The enigmatic Easter Island statues, commonly known as the Moai, have long been the subject of fascination and mystery. But recent research has revealed that these famous statues actually have bodies, buried deep beneath the earth.
The Moai statues are located on Easter Island, a remote island in the southeastern Pacific Ocean. The statues were carved by the Rapa Nui people between the 13th and 16th centuries, and are believed to represent their ancestors. The Moai are striking, with their oversized heads and solemn expressions, and have become a symbol of the island and its culture.
For many years, it was thought that the Moai were simply heads, as only the upper part of the statues were visible above the ground. However, in the early 20th century, archaeologists began to uncover the bodies of the statues, revealing that they were actually full-bodied figures.
Despite this discovery, it wasn’t until recently that a team of archaeologists, led by Jo Anne Van Tilburg of the Easter Island Statue Project, conducted a thorough investigation of one of the statues. The team used ground-penetrating radar and other techniques to examine the statue, named Tukuturi, which is located on the south coast of the island.
Their investigation revealed that Tukuturi is about 4.5 meters (15 feet) tall, with a body that is buried up to its neck in the ground. The body is made of cylindrical stone blocks, and is much narrower than the head. The statue’s arms are carved into the body, and there are carvings on the back of the statue as well.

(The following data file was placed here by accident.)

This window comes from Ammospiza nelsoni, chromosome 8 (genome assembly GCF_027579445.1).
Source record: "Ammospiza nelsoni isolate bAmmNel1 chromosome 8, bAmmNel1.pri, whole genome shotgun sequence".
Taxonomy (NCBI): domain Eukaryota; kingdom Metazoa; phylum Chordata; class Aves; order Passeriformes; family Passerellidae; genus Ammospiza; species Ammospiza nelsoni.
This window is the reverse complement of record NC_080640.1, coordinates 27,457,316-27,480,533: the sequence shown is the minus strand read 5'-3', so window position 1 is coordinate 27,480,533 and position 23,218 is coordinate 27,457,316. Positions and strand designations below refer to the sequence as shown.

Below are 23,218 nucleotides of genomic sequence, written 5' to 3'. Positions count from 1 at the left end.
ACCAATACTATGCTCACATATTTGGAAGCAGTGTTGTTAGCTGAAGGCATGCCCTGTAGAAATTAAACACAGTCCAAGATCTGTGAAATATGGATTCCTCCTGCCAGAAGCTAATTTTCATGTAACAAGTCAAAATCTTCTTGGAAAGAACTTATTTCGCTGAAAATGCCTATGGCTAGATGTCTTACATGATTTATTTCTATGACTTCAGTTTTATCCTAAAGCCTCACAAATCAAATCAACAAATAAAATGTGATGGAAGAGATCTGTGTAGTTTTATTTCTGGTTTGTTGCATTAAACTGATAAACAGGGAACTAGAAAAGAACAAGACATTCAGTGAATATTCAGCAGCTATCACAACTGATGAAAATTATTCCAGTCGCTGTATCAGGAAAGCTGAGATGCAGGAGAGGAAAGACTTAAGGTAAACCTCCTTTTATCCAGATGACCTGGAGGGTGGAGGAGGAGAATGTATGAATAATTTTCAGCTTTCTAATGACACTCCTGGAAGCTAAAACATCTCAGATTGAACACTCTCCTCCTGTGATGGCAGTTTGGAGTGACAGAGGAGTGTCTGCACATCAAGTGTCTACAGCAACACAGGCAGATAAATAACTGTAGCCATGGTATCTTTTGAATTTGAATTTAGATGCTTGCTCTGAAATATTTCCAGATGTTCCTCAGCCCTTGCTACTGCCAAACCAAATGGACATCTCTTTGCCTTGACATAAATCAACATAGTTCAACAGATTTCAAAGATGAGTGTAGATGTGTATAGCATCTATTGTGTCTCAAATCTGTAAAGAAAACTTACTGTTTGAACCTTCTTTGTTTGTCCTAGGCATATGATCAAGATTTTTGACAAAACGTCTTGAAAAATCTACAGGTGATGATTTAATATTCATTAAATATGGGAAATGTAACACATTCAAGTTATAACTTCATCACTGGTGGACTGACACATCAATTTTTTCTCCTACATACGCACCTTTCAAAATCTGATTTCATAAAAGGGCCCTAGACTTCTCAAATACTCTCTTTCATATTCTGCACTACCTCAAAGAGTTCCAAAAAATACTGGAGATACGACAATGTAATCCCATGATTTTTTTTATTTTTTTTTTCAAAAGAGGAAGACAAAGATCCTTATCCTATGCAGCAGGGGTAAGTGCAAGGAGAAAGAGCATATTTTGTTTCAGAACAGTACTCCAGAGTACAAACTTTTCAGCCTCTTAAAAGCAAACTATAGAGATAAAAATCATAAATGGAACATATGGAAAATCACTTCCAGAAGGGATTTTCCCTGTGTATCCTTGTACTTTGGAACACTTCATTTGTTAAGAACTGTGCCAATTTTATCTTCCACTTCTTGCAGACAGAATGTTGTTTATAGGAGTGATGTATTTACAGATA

The discovery of Tukuturi’s body has shed new light on the Moai statues and their construction. It is believed that the statues were carved from volcanic rock and then transported to their final locations. The bodies were then buried, with only the heads visible above the ground. The purpose of the statues is still a subject of debate, but they are thought to have had religious or ceremonial significance.
The Easter Island Statue Project continues to investigate the Moai statues, with the aim of uncovering more information about their construction and history. Thanks to their work, we can now see the Moai in a new light, not just as enigmatic heads, but as full-bodied figures that continue to intrigue and fascinate us.